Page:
People v. AmazonFresh - Who put the cookies in my cart?
~ Confessions of an online shopper ~
When it comes to buying online, I am a self-proclaimed aficionado. My husband would argue, “oniomaniac,” based solely on the sheer number of boxes that the poor UPS driver has to schlep to our porch every day.
Spending no more than average; however, it is instead my resoluteness to “go shopping” exclusively from the comfort of my home, with a dog to pat at whim and a Real Housewife on in the background, that causes one to take note of my mastery of e-commerce.
When I say, “I purchase everything online,” I mean: EVERYTHING. Dog Food. Books, Movies, & Music. Office & Cleaning Supplies. Clothes. Furniture. I have been known to press “order” for a single birthday card, a set of .99 cent mouse traps or a 3-pack of standard white Hanes t-shirts.
For years I have coveted those within Peapod’s delivery area, forced to rely on my husband’s ability to accurately pick-out the correct bakery loaf or plump, but not too plump, plum, from the local grocery store. That was until I discovered:
Despite an avid [and satisfied] Amazon consumer, I was skeptical of its promise to: “deliver fresh produce right to your doorstep.” In what shape would my Bosc Pear [Qty-1] be? Bruised by rushed packaging? Bowling-ball hard? Unappealingly deformed, selected out of necessity, by disinterested hands? And don’t get me started on my concerns for the ice cream.
Henceforward, in self-abnegation and for the good of the team, I proceeded with my AmazonFresh Trial.
First and most impressive, was Amazon’s speed in which it prepared, packaged, and delivered the order. Despite the promise of delivery between 7:00 AM – 10:00 AM [the following day], Amazon gives you until 9:30 PM [the night before] to order. Let me not forget to mention that the delivery day was a Sunday!
I placed my order on Saturday at 12:21 PM. Then, proceeded to add items throughout the day, right up to the cut-off time: 9:30 PM.
Delivery [via USPS] was right on schedule: 9:24 AM
Shipping & Handling
Large, non-perishable items [paper towels, 12-pk of soda] came room-temperature and unpackaged. All other items were packaged in a signature-green, insulated tote, grouped [for the most part] according to product durability.
Plastic, Glass, & Aluminum: Paper & Delicate :
[Note: pears were not damaged]
Shipping & Handling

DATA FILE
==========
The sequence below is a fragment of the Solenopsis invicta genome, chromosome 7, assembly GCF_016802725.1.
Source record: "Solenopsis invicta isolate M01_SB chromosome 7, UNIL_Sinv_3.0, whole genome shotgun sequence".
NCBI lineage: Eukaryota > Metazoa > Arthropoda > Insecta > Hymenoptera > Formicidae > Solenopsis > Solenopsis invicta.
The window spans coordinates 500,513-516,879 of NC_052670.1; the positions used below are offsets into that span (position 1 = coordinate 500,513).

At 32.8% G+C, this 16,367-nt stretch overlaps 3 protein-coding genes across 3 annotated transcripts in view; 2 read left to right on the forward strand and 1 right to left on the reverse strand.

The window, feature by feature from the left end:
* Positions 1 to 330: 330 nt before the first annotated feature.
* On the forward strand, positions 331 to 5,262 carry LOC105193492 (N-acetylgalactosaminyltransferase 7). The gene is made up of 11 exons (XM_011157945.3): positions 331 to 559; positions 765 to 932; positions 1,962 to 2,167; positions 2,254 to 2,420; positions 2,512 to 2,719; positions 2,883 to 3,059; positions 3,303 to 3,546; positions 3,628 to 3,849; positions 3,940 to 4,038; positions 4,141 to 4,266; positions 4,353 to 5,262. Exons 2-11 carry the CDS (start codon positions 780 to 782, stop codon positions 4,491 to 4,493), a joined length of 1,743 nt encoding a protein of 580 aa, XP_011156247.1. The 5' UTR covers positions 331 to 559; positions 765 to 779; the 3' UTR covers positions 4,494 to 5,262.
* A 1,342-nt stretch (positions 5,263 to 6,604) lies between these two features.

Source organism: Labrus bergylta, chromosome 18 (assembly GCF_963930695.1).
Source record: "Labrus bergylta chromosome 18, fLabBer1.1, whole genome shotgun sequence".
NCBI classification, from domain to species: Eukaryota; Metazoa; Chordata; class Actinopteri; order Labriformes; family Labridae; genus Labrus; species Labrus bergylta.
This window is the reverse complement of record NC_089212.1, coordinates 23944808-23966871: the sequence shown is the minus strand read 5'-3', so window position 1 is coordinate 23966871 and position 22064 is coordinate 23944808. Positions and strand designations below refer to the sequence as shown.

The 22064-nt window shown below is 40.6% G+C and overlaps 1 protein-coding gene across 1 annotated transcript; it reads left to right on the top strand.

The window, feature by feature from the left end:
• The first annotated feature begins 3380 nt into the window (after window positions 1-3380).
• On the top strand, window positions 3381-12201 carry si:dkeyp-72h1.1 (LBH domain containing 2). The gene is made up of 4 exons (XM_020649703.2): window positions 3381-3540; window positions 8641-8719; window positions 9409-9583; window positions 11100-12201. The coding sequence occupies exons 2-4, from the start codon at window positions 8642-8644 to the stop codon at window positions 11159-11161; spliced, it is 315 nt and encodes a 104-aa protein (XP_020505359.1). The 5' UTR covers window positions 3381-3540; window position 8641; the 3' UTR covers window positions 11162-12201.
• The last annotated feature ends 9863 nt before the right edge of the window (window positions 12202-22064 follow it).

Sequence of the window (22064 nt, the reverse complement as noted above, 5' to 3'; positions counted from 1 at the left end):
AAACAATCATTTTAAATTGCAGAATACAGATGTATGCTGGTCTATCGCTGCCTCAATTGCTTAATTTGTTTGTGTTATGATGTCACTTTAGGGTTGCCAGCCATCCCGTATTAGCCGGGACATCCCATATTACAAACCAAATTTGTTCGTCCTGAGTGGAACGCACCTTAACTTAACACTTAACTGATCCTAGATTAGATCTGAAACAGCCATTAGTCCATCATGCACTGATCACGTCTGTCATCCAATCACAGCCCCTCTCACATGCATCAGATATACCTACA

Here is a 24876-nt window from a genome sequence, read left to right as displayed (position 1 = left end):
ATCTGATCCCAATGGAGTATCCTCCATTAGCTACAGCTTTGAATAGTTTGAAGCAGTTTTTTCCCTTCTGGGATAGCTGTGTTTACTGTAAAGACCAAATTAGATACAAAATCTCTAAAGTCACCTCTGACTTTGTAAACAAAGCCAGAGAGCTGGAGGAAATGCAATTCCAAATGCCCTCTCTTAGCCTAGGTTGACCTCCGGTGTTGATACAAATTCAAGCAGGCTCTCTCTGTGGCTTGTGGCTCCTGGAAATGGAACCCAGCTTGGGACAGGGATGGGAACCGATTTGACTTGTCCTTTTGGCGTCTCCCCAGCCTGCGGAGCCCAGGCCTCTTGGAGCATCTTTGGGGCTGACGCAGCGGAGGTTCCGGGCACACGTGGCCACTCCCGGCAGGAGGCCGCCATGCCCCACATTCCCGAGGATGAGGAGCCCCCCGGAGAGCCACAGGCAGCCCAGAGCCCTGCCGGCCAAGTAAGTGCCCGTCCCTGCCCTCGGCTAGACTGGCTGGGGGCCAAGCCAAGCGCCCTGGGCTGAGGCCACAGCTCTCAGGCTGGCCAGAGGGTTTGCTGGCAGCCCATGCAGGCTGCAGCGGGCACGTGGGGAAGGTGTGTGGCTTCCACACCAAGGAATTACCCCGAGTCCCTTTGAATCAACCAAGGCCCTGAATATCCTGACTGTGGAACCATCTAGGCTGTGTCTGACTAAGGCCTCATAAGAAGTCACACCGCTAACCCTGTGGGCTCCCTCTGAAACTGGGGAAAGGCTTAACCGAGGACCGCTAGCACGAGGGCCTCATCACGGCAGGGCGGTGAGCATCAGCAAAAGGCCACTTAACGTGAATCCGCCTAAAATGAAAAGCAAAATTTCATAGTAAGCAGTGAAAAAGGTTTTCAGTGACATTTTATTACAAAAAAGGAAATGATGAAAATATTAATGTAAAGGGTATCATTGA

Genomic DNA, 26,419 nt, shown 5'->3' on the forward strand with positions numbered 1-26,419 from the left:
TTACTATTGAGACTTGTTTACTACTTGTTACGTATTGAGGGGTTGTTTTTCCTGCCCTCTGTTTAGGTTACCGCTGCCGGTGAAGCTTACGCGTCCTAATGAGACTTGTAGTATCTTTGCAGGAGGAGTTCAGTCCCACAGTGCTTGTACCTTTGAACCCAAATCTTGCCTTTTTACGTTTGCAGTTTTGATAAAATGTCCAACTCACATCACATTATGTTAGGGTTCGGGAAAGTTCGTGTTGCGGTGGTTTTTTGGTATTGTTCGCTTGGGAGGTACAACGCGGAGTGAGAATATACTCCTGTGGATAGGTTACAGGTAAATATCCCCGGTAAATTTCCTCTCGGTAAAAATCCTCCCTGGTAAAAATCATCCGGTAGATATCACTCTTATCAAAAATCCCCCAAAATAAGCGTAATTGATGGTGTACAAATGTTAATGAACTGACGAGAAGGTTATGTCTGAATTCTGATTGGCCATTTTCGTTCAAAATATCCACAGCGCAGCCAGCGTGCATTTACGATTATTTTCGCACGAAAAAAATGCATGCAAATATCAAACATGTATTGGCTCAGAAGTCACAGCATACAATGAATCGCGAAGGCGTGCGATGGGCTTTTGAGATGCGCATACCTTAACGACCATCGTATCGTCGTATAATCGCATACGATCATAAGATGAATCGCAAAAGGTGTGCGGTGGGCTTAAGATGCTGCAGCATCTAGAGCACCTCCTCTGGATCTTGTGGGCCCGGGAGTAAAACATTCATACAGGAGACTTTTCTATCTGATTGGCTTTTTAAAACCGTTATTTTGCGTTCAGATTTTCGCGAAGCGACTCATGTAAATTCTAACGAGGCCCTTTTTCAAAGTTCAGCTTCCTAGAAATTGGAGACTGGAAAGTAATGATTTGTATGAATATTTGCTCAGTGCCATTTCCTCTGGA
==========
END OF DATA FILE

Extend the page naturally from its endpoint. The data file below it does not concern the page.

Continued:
Packaging was excessive - many bags
contained only 2 items and each cold bag contained at least 4 large freezer packs.
Quality & Selection
Expiration 1 Month
Signs of None
The available inventories [particularly the local markets] decline as the order deadline approaches [9:30 PM] [Domino Sugar (5lbs bag) was out of stock], but you have the option to postpone your delivery to wait for an item.
Shopping Time Fairly More Than Average
It took some time to dig past the sponsored pages/products, but with some effort, I was able to find all of my brands and all, but 2, of my products. Amazon remembers your preferences, so each order should become more efficient.
Monthly Fee $14.99 [After 30-Day Free Trial]
Shipping Free [Orders over $40]
Products Comparable [often cheaper than local grocery stores]
Quality & Selection
designed to work
much the same as the scratch paper list at home, intermittently added to throughout the week, when the milk runs out or a new recipe inspires you. Yet, unlike paper lists, AmazonFresh suggests inadvertently omitted items, allows you to shop from a previous receipt, and provides automatic updated balances as items are added.
Let me not minimize what brought me here to begin with - the ability to buy groceries in the pre-dawn light, buried beneath an assortment of a) knit, b) faux chinchilla fur, and c) goose down blankets [because one is never enough], with nothing but the melody of a hound's sonorous snore echoing to silence.
It is not until you find yourself back in the supermarket; however, that the convenience of AmazonFresh is palpable. There, you realize that with AmazonFresh there are . . .
No more deviant carts No more cart returns
No more nightmares about this headline . . .
lines. . .
. . . to a lousy finale
Ergo, IN CONCLUSIONS, if, you are in the need of groceries and have either: a) a limited tolerance for conversations which start with: "what kind of fruit is this?" and ends with: "would you like to donate?"; b) have been caught in the store one too many times with only 1 open check-out line; or c) have ever wondered if anyone would notice if you just reached over the seafood counter and wrapped your own fish in paper, THEN AmazonFresh is the only sensible choice for you.